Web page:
The outlook for growth in California is optimistic, according to a Beacon Economics report predicting expansion in manufacturing and exports and a job market recovery driven by more than low-wage work.
The report, conducted for
The findings seem to challenge other economists' assertions that wages aren't keeping pace with the job recovery. More low-wage positions will be created or opened by 2020 in Southern California than will mid-level or high-paying jobs, according to the Center for Continuing Study of the California Economy.
But according to Beacon, employers in the professional and business services field added 24,300 new jobs statewide since the fourth quarter. That's more than half of the 44,200 net nonfarm job gains made in the state in the same period.
That's more than half of the 44,200 net nonfarm job gains made in the state in the same period. The industry pays $29.11 an hour on average as of May, according to the Bureau of Labor Statistics.
The Beacon report also said that California's 1.2% job growth in the first quarter trailed the 1.5% nationwide rate.
But Los Angeles and Orange counties each created 12,200 new jobs in the first quarter, helping pull the statewide
And the Central Valley, often maligned as an economic dead zone, is showing surprising strength, according to Beacon.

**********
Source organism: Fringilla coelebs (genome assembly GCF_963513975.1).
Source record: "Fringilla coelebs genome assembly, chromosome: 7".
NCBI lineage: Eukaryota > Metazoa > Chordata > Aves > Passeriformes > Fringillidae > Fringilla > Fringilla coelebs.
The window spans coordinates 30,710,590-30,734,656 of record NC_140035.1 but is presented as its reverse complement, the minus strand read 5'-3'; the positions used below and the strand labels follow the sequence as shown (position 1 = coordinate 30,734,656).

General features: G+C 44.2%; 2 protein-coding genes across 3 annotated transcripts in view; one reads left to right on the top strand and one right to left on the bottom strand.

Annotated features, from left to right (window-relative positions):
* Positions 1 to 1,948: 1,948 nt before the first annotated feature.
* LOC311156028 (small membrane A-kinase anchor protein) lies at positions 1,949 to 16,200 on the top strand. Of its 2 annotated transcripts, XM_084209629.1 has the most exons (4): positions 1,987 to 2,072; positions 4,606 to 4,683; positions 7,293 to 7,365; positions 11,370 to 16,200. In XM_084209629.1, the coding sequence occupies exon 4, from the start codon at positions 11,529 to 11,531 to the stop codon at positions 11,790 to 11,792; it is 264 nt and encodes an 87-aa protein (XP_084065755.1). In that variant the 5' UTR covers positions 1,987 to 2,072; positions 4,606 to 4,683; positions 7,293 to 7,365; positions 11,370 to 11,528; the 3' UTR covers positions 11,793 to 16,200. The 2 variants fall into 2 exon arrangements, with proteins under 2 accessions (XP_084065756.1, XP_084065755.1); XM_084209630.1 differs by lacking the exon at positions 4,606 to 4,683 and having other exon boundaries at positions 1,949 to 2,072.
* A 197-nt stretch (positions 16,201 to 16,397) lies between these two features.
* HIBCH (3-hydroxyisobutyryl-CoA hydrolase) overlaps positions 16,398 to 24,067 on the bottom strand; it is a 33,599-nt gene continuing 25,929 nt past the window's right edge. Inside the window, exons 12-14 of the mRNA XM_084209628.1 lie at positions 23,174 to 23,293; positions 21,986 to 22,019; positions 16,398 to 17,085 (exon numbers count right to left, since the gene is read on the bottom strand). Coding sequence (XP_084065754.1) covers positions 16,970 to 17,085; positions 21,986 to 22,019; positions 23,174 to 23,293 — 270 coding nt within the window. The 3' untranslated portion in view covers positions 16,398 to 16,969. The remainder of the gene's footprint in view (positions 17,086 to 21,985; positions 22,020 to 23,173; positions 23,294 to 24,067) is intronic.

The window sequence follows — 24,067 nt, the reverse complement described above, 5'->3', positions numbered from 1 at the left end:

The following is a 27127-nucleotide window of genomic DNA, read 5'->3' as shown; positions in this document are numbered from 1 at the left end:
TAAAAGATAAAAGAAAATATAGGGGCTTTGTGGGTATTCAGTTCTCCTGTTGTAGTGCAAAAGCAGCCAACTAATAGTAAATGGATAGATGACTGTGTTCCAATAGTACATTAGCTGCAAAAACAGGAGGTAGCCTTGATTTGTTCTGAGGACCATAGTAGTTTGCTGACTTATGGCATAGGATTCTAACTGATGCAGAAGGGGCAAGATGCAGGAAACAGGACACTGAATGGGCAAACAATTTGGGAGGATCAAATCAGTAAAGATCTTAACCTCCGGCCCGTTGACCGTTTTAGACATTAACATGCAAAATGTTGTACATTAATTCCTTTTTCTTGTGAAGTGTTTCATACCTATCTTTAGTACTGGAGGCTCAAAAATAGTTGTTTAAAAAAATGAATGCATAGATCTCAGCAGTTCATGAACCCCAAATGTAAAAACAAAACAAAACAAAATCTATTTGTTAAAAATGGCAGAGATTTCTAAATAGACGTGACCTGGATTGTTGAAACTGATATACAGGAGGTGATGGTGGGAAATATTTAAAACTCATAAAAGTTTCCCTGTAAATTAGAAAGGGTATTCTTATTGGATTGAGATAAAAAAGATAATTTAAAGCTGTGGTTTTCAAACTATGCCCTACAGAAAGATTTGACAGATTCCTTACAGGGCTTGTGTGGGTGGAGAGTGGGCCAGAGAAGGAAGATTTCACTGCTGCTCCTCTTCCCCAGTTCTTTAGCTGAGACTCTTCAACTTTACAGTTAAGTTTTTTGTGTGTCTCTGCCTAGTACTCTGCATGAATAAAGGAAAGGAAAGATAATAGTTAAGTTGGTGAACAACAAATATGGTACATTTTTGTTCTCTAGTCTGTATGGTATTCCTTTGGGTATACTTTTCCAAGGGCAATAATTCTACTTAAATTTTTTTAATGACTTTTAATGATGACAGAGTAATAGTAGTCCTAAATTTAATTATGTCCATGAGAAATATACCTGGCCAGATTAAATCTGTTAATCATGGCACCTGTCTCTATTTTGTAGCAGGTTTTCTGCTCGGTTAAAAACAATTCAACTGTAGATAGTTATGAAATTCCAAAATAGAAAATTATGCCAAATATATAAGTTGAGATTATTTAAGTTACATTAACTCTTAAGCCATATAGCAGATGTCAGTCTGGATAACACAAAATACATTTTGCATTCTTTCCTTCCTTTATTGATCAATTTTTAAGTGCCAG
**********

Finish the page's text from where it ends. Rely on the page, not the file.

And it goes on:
The south San Joaquin Valley, which includes Fresno, Tulare and Kern counties, has boosted nonfarm employment by more than 50% in the last 25 years. The population has also swelled at nearly double the overall state rate.
The workforce participation rate in the state ticked up to 62.6% from 62.4% the previous quarter and the proportion of people working part-time due to economic reasons fell 0.6 percentage point to 6.8%, according to the report.
Beacon added that California's growth slowed slightly in the first quarter due to the frigid, stormy weather bedeviling the rest of the country earlier this year.
Real gross state product, a metric of economic output, grew just 2.8% after surging 4.2% during the fourth quarter, according to the report. But manufacturing, thought by many experts to be a shriveling industry, continues to support a generous portion of the California economy.
The state is responsible for producing a quarter of the computers and electronics made in the country, according to the report. The products, which constitute nearly half of all California manufacturing output, are centered in Silicon Valley and, to a lesser degree, in the Los Angeles metropolitan area.